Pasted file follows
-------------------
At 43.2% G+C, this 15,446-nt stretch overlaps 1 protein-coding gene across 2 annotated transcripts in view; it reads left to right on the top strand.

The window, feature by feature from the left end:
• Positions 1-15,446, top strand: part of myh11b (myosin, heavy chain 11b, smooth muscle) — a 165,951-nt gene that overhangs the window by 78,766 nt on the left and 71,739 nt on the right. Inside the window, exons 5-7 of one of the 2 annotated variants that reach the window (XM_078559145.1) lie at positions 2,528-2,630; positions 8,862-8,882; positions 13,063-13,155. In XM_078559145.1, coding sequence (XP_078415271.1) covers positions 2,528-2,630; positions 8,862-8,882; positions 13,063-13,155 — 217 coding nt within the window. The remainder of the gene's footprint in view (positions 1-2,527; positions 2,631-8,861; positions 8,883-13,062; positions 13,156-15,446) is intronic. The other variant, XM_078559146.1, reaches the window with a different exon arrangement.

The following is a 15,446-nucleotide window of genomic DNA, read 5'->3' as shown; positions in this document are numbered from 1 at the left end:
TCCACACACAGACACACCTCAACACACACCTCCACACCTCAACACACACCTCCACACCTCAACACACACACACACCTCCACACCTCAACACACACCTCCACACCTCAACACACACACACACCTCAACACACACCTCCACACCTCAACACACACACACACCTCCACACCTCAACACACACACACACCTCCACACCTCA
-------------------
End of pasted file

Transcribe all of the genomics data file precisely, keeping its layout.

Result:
At 43.2% G+C, this 15,446-nt stretch overlaps 1 protein-coding gene across 2 annotated transcripts in view; it reads left to right on the top strand.

The window, feature by feature from the left end:
• Positions 1-15,446, top strand: part of myh11b (myosin, heavy chain 11b, smooth muscle) — a 165,951-nt gene that overhangs the window by 78,766 nt on the left and 71,739 nt on the right. Inside the window, exons 5-7 of one of the 2 annotated variants that reach the window (XM_078559145.1) lie at positions 2,528-2,630; positions 8,862-8,882; positions 13,063-13,155. In XM_078559145.1, coding sequence (XP_078415271.1) covers positions 2,528-2,630; positions 8,862-8,882; positions 13,063-13,155 — 217 coding nt within the window. The remainder of the gene's footprint in view (positions 1-2,527; positions 2,631-8,861; positions 8,883-13,062; positions 13,156-15,446) is intronic. The other variant, XM_078559146.1, reaches the window with a different exon arrangement.

The following is a 15,446-nucleotide window of genomic DNA, read 5'->3' as shown; positions in this document are numbered from 1 at the left end:
TCCACACACAGACACACCTCAACACACACCTCCACACCTCAACACACACCTCCACACCTCAACACACACACACACCTCCACACCTCAACACACACCTCCACACCTCAACACACACACACACCTCAACACACACCTCCACACCTCAACACACACACACACCTCCACACCTCAACACACACACACACCTCCACACCTCA